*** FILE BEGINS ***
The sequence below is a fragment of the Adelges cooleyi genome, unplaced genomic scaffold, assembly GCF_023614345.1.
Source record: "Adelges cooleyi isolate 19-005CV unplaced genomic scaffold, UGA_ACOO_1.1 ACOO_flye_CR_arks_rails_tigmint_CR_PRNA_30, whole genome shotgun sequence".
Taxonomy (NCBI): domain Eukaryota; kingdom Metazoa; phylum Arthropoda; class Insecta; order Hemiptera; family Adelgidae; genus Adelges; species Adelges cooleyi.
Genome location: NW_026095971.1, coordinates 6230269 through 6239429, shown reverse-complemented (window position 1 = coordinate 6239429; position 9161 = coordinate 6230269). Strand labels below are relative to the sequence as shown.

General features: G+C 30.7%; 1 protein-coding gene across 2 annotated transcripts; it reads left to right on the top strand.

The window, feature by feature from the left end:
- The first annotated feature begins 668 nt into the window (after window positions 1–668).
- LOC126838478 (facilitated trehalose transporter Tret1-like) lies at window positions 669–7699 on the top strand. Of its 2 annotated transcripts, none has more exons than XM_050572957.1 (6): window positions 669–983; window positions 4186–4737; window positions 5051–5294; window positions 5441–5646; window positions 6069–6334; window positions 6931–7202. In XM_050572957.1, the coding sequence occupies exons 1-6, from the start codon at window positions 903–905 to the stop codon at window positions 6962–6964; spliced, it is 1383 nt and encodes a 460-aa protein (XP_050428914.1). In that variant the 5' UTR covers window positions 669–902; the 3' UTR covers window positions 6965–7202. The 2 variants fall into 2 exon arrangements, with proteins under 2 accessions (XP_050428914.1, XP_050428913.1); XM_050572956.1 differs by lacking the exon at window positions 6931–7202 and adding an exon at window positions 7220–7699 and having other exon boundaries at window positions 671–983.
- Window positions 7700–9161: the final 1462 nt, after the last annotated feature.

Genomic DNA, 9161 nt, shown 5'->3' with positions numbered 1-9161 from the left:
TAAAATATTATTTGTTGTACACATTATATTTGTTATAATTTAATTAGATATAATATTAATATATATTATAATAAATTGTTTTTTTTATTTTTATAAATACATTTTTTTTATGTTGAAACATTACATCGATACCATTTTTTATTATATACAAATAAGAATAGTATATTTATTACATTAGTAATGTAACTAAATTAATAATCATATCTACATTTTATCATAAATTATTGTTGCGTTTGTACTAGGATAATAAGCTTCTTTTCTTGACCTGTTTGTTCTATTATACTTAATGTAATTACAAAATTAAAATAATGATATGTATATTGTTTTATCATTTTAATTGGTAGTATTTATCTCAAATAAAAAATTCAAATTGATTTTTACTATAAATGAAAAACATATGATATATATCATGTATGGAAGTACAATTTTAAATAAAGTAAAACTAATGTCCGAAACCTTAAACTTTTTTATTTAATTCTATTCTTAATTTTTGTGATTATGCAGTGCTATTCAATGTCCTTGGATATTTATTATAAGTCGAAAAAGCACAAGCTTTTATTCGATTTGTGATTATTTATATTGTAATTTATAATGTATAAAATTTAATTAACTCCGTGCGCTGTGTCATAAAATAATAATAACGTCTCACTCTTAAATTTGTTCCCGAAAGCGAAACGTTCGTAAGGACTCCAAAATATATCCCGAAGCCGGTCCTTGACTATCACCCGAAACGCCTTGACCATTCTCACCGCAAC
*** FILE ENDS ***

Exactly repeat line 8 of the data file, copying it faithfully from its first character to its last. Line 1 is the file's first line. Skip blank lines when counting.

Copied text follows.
- LOC126838478 (facilitated trehalose transporter Tret1-like) lies at window positions 669–7699 on the top strand. Of its 2 annotated transcripts, none has more exons than XM_050572957.1 (6): window positions 669–983; window positions 4186–4737; window positions 5051–5294; window positions 5441–5646; window positions 6069–6334; window positions 6931–7202. In XM_050572957.1, the coding sequence occupies exons 1-6, from the start codon at window positions 903–905 to the stop codon at window positions 6962–6964; spliced, it is 1383 nt and encodes a 460-aa protein (XP_050428914.1). In that variant the 5' UTR covers window positions 669–902; the 3' UTR covers window positions 6965–7202. The 2 variants fall into 2 exon arrangements, with proteins under 2 accessions (XP_050428914.1, XP_050428913.1); XM_050572956.1 differs by lacking the exon at window positions 6931–7202 and adding an exon at window positions 7220–7699 and having other exon boundaries at window positions 671–983.